Students Keep "No Platforming" Contentious Speakers. Should They Stop?

Perspective Writers' Votes
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No-platforming should be abandoned because it is an assault on free speech.

  • Universities, as institutes designed for the exchange of knowledge, have a special obligation to promote free speech.

  • Freedom of speech is protected in a number of international instruments and domestic legislation.

  • It is unacceptable to sacrifice people's right to free speech in an attempt to restrict those expressing oppressive beliefs.

  • No platforming by any name has long been a favoured tool of authoritarians everywhere. It supports and engenders authoritarianism, which we don't want.

  • All ideas should have a voice, even with we disagree with the ideas.

  • Freedom is nothing if it precludes the freedom to insult and be insulted. No one should be banned from speaking and no one should be forced to attend.

  • No-platform allows an individual organization to decide who is and isn't allowed to speak. This in itself disables the morals of free speech from those who have a controversial opinion

  • Deplatforming people with dissident opinions is just another form of censorship that prevents the free exchange of ideas that is essential to any civilized country.

  • When you prevent someone from speaking by shouting them down or shutting down their event, you not only infringe upon their right to free speech, but also on everyone else's right to hear whatever is being said.

  • Racist speakers are the ones diminishing options for free speech of others by ignoring their equal rights to politics. No-platforming can thereby also be a protection of freedom of speech for those who would otherwise be silenced.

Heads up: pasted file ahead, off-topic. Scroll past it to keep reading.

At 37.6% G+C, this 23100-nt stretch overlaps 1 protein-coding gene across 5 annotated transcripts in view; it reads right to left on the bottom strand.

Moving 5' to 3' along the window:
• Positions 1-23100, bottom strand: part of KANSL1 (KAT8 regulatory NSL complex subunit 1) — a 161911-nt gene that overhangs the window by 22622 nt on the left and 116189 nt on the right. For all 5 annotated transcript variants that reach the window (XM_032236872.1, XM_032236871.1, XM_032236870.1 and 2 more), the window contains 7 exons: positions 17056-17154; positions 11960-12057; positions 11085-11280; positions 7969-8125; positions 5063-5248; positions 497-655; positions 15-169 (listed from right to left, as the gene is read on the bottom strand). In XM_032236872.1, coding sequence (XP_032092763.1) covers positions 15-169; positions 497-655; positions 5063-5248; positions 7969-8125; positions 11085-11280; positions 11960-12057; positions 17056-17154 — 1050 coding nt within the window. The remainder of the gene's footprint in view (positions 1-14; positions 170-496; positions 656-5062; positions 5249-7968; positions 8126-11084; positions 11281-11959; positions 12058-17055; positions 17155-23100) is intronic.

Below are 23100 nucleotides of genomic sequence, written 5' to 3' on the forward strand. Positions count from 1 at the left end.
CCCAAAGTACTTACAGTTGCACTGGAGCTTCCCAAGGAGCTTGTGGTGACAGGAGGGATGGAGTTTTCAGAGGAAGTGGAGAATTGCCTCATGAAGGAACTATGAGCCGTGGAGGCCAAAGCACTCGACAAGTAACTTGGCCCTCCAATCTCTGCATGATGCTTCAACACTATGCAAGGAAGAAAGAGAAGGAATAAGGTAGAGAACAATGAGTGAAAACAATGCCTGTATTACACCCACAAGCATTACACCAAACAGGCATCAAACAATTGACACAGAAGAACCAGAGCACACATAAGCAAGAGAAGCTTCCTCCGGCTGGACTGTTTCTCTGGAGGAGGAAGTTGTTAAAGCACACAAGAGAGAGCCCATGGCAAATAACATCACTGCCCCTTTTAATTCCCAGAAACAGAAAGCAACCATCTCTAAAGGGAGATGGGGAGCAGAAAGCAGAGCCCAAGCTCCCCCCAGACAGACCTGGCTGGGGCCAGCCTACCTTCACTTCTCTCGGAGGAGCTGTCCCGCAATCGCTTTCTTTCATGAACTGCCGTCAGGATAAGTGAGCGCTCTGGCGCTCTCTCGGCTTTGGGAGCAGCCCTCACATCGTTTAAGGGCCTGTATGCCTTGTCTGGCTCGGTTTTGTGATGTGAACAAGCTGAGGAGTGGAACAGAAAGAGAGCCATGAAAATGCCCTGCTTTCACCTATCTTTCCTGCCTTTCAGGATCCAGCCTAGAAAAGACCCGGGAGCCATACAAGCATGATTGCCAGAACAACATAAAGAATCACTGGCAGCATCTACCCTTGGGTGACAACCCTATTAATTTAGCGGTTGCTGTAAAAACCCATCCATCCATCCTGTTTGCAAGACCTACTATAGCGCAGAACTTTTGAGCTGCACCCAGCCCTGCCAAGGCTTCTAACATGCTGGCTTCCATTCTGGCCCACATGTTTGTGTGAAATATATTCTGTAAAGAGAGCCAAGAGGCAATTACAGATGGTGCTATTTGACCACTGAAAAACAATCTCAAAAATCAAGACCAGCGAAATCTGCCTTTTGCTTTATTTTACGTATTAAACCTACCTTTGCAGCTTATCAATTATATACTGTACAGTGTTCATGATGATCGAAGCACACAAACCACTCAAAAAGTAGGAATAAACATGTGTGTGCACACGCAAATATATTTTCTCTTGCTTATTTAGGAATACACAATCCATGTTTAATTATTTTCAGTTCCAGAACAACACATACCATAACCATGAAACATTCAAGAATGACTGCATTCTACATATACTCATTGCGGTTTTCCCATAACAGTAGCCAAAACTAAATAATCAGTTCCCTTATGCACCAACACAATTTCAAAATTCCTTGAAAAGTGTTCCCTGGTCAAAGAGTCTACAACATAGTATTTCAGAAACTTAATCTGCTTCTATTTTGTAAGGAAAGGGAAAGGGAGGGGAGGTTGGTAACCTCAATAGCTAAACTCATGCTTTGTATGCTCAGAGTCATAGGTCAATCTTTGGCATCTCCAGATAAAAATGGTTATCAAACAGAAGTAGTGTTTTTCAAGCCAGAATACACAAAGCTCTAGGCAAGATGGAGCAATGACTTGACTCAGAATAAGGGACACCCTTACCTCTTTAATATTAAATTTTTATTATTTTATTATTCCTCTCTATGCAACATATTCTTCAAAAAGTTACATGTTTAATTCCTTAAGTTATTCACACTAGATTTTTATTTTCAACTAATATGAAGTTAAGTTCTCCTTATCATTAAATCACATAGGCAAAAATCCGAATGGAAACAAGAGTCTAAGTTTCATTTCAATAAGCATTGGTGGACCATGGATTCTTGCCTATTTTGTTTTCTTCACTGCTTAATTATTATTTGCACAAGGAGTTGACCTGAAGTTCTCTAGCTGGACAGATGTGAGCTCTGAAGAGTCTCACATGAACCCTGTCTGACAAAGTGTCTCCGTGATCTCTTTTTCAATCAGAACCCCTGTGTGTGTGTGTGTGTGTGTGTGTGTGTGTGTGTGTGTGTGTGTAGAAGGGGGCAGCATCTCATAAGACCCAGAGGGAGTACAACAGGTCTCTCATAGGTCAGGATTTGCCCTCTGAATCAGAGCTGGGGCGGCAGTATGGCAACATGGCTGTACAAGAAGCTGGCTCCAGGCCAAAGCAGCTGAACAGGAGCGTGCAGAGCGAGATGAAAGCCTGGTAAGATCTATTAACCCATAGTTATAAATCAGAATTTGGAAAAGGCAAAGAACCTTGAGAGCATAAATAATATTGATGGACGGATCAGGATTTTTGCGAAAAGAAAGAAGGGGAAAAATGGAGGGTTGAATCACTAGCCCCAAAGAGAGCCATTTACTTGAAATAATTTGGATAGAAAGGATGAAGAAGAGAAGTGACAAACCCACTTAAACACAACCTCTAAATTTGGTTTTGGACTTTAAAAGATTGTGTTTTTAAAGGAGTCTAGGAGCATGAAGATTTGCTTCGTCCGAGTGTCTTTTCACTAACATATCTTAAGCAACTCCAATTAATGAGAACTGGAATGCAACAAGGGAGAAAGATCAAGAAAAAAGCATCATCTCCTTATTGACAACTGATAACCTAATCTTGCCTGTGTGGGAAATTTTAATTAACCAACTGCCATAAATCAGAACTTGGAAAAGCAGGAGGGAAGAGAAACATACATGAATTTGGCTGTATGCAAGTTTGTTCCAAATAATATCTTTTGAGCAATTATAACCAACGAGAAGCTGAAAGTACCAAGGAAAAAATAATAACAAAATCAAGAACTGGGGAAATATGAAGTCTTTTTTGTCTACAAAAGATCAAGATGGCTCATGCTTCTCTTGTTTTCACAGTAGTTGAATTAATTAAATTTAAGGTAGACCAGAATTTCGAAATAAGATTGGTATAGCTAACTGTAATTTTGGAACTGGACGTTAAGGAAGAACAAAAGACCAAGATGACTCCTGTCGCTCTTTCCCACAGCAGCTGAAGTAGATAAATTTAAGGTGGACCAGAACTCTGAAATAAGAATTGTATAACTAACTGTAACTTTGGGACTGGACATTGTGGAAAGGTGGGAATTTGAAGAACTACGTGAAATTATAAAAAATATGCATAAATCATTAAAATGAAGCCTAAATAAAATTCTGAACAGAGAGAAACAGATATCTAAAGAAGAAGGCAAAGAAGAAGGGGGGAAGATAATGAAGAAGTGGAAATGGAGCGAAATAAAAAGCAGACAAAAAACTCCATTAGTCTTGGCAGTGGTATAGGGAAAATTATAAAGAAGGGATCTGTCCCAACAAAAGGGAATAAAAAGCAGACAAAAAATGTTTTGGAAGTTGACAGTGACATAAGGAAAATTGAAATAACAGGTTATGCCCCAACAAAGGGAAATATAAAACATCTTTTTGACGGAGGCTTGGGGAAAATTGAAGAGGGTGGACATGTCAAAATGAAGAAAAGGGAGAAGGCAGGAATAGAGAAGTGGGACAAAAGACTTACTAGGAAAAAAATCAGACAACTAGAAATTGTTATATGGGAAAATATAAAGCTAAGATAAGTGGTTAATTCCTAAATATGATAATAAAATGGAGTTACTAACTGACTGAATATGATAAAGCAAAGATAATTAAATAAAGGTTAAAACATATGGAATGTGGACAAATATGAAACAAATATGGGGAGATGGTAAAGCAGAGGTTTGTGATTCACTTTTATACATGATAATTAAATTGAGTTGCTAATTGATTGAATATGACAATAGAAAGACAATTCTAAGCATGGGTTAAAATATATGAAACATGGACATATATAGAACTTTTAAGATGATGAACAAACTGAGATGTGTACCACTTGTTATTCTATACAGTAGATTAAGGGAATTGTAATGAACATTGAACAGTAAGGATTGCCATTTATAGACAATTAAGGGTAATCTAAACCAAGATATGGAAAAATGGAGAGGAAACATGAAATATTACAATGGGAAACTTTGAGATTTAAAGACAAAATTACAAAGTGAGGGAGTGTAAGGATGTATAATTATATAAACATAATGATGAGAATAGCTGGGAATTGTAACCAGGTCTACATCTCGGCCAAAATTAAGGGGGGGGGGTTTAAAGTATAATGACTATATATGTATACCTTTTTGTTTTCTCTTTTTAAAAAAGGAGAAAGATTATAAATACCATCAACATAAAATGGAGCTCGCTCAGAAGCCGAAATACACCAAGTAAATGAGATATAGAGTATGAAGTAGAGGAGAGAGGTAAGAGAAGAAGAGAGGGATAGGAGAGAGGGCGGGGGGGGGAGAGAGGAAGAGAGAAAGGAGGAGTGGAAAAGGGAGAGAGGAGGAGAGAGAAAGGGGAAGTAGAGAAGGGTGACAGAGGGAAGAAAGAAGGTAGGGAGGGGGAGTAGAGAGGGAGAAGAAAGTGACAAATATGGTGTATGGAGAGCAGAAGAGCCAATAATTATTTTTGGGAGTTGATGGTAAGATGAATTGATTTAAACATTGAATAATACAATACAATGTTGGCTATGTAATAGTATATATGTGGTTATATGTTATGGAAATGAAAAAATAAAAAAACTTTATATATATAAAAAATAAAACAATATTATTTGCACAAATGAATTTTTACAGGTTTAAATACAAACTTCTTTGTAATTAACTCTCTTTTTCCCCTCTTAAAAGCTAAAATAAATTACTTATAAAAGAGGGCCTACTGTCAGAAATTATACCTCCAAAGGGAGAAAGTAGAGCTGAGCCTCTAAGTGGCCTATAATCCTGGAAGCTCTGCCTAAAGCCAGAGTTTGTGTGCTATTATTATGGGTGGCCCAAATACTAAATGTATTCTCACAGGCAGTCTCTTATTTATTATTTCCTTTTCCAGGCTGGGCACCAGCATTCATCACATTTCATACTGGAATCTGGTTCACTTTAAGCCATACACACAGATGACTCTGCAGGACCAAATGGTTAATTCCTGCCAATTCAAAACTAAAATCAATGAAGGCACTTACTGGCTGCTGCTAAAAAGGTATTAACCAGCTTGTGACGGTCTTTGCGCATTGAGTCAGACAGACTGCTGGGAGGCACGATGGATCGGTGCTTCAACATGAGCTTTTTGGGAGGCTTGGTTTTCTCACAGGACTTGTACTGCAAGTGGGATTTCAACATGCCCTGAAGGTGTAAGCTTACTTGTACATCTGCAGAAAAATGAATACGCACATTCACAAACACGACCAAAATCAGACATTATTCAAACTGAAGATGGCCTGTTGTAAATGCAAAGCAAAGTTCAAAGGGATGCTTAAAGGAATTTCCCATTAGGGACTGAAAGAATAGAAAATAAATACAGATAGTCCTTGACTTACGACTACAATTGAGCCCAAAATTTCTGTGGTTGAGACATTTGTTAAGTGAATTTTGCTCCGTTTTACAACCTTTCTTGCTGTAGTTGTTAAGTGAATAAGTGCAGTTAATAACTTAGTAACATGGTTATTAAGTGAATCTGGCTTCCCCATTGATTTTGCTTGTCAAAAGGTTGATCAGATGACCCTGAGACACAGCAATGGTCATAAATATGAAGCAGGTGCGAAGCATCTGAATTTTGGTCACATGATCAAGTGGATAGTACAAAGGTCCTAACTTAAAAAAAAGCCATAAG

• There are certain beliefs in society that are decidedly "not socially acceptable," specifically support for genocide, support for slavery, and other similar crimes against humanity. Those specific beliefs have no place in our sociopolitical system. Nazism in particular is aligned with fascism, and therefore is not protected by democracy.

  • Free speech laws guarantee the speaker protection from governmental oppression- not critique or protest from the civilian citizenry. With that in mind, it is not only permissible, but obligatory, to consider civil dissent in determining to whom public platforms should be given.

  • In fact, giving someone a platform is a form of speech/expression. Thus, saying that organizations are obligated to provide platforms for ideas they disagree with is a violation of the organization's right to free expression.

  • The National Union of Students considers that their policy "does not limit free speech, but acts to defend it by calling out violence, hate speech, bullying and harassment, which allows debate to take place without intimidation".

  • No-platforming is a valid way to exercise free speech and counterbalance power asymmetries.

  • Free speech does not entail being entitled to a pulpit. Thus, denial of a platform is not a violation of free speech.

  • There are limits on free speech, such as in the case of hate speech. In these cases, no-platforming cannot be reasonably construed as a violation of free speech.